Tag Archives | Time Use

Religion, Time Use, and Affective Well-Being

Chaeyoon Lim

Sociological Science, August 10, 2016
DOI 10.15195/v3.a29

This study examines whether religious people experience more positive affect and less negative affect in everyday life and, if they do, whether it is because of the differences in how they allocate time to different activities or because they feel differently during similar activities. Using the well-being module from the 2010–13 American Time Use Survey (ATUS), I show that churchgoers enjoy a significantly higher level of affective well-being on Sunday than non-churchgoers do. The supplementary analysis of the Gallup Daily Poll data suggests that this higher level of affective well-being among churchgoers is found throughout the rest of the week as well. Further analyses of the ATUS demonstrate that about 40 percent of the affective well-being gap between churchgoers and non-churchgoers on Sunday can be explained by how they spend their time differently. Churchgoers spend more time on Sunday participating in pleasant activities shared with family members and friends than non-churchgoers do. More than half of the gap, however, remains unexplained, implying that it has to do with how they feel during similar activities rather than the activities in which they participate. I discuss the implications of these findings on the mechanisms underlying the link between religion and subjective well-being.

Creative Commons LicenseThis work is licensed under a Creative Commons Attribution 4.0 International License.
Chaeyoon Lim: Department of Sociology, University of Wisconsin-Madison
Email: chaeyoon.lim@wisc.edu

  • Citation: Lim, Chaeyoon. 2016. “Religion, Time Use, and Affective Well-Being.” Sociological Science 3: 685-709.
  • Received: April 6, 2016
  • Accepted: May 8, 2016
  • Editors: Jesper Sørensen, Kim Weeden
  • DOI: 10.15195/v3.a29
0

Time as a Network Good: Evidence from Unemployment and the Standard Workweek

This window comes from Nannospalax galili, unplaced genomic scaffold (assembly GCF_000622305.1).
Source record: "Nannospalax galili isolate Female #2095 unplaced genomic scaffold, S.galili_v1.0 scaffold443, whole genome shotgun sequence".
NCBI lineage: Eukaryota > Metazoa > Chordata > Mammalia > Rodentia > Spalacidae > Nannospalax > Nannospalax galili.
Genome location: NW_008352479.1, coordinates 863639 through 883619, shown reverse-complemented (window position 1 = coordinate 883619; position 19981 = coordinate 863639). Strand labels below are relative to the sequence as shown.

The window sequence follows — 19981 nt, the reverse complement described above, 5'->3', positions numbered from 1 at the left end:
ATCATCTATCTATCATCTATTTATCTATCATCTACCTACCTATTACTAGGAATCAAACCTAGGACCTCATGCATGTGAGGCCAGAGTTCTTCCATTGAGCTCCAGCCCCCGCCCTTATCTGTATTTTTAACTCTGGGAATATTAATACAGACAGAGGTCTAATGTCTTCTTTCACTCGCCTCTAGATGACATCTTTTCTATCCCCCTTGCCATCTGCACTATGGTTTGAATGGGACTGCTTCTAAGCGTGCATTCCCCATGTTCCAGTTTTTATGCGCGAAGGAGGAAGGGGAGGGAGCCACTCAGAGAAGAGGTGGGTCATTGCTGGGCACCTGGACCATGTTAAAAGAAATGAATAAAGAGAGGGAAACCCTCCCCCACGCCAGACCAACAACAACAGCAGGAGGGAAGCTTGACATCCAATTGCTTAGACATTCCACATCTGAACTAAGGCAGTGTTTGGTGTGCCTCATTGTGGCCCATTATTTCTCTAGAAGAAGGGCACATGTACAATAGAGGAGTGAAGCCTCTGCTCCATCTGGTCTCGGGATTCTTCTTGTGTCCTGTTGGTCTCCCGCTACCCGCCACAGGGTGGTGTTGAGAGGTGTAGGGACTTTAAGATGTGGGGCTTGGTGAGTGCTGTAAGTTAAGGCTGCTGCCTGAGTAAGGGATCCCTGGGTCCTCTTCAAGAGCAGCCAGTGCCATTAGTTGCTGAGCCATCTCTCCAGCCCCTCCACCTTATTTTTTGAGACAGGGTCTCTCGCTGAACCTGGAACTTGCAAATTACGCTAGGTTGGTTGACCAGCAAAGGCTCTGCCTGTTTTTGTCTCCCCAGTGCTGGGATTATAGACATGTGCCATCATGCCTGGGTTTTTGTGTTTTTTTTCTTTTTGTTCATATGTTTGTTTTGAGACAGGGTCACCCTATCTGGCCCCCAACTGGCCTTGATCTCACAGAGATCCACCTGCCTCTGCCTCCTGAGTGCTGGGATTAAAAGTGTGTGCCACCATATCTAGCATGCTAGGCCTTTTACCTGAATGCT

Cristobal Young, Chaeyoon Lim

Sociological Science, February 18, 2014
DOI 10.15195/v1.a2

We argue that time is a network good: its value depends on the number of social others who have the same schedule of time available. We demonstrate this in a comparative analysis of how the standard workweek shapes the social time and emotional well-being of workers and the unemployed. Drawing on two independent data sets, with more than half a million respondents, we show that both workers and the unemployed experience remarkably similar increases in emotional well-being on weekends and have similar declines in well-being when the workweek begins. The unemployed look forward to weekends much the same as workers. This is in large part because social time increases sharply on weekends for both workers and the unemployed. Weekend well-being is not due to time off work per se but rather is a collectively produced social good stemming from widely shared free time on weekends. The unemployed gain comparatively little benefit from their time off during the week, when others go to work.

Cristobal Young: Department of Sociology, Stanford University. E-mail: cristobal.young@stanford.edu

Chaeyoon Lim: Department of Sociology, University of Wisconsin-Madison. E-mail: clim@ssc.wisc.edu

  • Citation: Young, Cristobal, and Chaeyoon Lim. 2014. “Time as a Network Good: Evidence from Unemployment and the Standard Workweek.” Sociological Science 1: 10-27.
  • Received: October 16, 2013
  • Accepted: October 24, 2013
  • Editors: Stephen L. Morgan
  • DOI: 10.15195/v1.a2

0
SiteLock